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Angus Journal

The Angus Journal Daily, formerly the Angus e-List, is a compilation of Angus industry news; information about hot topics in the beef industry; and updates about upcoming shows, sales and events. Click here to subscribe.

News Update

December 05, 2017

Timing Vaccination Against Scours

While spring calving seems a long way off, proper vaccine timing could begin this year if your herd calves early in the season.

Prioritize scours prevention to protect the next calf crop. Scours is a potentially fatal infection spread through fecal matter that leaves young calves with no desire to nurse, weak, dehydrated, and with watery and discolored stools. Helping protect calves from scours is more than practicing good animal husbandry — healthy calves, early in life, have been shown to be more productive later in life.

Following best management practices and proper timing, scours vaccination can help prevent scours before calves are born. In their earliest hours of life, calves receive scour-fighting antibodies by consuming colostrum from their dams. Because of this, timing of vaccination related to colostrum production in the cow is critical.

It’s recommended that naïve heifers receive two rounds of scours vaccination. Their first dose should be given three to four weeks before the second dose. Previously vaccinated animals need a single annual booster.

Mother Nature designed cows and heifers to make colostrum between three and five weeks prior to calving.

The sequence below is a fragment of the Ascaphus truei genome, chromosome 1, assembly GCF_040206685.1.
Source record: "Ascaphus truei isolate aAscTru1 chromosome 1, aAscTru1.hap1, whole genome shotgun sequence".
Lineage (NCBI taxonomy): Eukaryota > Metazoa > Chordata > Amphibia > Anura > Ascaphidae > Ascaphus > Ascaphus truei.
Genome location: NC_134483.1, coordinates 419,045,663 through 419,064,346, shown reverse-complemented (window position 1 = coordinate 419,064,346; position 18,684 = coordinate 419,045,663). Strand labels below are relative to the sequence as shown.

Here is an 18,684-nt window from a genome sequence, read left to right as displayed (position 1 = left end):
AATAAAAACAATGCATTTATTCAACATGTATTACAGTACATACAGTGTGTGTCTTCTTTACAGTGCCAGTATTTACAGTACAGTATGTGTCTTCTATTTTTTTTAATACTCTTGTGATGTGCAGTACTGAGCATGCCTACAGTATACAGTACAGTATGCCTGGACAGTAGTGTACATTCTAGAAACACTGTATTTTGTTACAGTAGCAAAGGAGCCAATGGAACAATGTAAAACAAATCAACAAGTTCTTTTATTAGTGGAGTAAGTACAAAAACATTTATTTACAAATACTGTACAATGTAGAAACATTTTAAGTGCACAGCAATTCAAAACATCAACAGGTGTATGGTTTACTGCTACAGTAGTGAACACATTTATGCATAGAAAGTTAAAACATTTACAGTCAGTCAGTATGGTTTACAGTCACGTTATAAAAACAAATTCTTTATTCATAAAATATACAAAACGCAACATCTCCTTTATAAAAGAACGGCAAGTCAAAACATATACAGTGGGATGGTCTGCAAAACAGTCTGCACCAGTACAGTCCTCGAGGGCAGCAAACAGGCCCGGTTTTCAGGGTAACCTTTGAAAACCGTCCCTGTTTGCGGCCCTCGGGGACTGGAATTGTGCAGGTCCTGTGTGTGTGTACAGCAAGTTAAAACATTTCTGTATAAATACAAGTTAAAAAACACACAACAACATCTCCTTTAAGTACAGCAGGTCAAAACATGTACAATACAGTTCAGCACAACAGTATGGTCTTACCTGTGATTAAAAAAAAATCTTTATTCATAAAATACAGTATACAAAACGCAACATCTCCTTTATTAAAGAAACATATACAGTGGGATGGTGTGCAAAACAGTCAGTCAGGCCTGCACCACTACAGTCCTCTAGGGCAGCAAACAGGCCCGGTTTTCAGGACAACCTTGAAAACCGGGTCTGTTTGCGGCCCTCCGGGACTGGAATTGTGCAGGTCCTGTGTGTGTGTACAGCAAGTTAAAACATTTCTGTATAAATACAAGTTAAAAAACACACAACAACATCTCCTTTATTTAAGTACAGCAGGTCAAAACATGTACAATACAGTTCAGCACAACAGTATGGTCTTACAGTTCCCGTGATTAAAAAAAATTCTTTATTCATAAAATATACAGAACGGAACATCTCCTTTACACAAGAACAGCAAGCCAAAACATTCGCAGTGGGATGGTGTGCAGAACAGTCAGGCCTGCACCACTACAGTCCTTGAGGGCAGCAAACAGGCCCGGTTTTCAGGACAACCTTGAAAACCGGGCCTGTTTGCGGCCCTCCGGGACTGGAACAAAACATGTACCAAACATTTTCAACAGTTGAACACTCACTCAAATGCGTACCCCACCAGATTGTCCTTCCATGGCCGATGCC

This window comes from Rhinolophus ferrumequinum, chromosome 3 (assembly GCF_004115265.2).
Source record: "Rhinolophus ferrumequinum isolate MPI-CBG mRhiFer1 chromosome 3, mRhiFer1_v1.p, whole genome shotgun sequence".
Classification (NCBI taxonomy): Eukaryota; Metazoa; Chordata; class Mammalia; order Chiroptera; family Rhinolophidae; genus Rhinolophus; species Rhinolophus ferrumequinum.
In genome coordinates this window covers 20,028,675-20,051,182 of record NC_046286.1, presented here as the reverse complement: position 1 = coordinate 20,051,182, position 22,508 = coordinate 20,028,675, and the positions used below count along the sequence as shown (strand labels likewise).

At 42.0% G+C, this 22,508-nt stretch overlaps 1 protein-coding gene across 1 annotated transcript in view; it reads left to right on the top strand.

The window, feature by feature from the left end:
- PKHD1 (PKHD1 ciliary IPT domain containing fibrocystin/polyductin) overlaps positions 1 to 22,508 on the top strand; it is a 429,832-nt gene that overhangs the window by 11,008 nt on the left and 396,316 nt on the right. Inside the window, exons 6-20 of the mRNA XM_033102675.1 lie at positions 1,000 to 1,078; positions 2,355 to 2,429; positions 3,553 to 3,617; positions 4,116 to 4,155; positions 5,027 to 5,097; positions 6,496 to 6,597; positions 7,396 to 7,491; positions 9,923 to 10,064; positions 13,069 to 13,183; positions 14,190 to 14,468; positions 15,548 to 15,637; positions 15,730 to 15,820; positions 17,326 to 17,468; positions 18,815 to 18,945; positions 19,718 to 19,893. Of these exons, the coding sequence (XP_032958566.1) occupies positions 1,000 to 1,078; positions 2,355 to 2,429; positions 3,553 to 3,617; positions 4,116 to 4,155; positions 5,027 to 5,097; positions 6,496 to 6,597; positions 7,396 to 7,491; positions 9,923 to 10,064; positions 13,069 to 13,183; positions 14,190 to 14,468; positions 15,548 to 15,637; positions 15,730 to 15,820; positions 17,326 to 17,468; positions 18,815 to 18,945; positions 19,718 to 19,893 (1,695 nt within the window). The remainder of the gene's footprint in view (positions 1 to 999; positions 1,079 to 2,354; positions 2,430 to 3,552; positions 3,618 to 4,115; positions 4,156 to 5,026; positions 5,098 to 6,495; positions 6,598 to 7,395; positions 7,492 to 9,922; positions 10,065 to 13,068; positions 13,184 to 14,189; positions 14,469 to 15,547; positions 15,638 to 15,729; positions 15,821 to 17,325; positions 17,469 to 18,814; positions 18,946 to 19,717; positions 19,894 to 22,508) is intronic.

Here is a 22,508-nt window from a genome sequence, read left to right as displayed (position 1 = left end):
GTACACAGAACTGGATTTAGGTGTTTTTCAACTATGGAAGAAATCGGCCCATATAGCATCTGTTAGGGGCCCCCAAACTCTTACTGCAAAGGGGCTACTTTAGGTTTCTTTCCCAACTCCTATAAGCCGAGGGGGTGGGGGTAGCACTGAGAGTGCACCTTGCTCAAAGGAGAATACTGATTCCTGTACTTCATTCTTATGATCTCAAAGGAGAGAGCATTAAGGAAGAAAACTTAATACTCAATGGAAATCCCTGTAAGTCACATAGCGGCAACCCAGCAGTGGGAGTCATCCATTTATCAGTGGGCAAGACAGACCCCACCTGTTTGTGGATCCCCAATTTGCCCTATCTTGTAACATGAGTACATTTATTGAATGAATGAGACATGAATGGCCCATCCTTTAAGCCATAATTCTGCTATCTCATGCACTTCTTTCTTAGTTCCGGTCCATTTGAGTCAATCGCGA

Continue reading this Angus Beef Bulletin EXTRA article online.

USCA Urges Administration Not to
Abandon 2015 Sage Grouse Management Plan

Earlier this year, the Department of Interior (DOI) announced its intent to reopen the 2015 Greater Sage Grouse Management Plan for revision. The United States Cattlemen’s Association (USCA) and a coalition of rural and agriculture groups submitted official comments urging the administration to maintain the framework of the 2015 Sage Grouse Management Plan and continue working with producers for a successful implementation.

USCA President Kenny Graner said:

“The collaborative efforts that went into drafting the framework of the 2015 Sage Grouse Management Plan reflect years of time spent working with a multitude of public lands stakeholders. That coordination ensured the non-listing of the Greater Sage-Grouse as a threatened or endangered species, a move that would have surely impacted the economic viability of ranching operations. We look forward to working with the administration to address improvements that can be made within the current management plan to continue our ability to practice good livestock grazing practices while ensuring that the bird stays off the list of threatened or endangered species.”

Read the comments online.

Warts Are Most Common in Young Cattle

Warts are caused by bovine papillomaviruses. Cattle have more problems with papillomaviruses than other domestic animals. J. Dustin Loy, assistant professor of veterinary diagnostic microbiology at the University of Nebraska–Lincoln, says, “Papillomaviruses are species-specific, except that some of the cattle viruses may induce warts or wart-like lesions or sarcoids in horses.”

“There are at least 12 types cattle can get. Some appear in different locations on the animal, and, depending on the type of virus, they may not all look the same,” he says.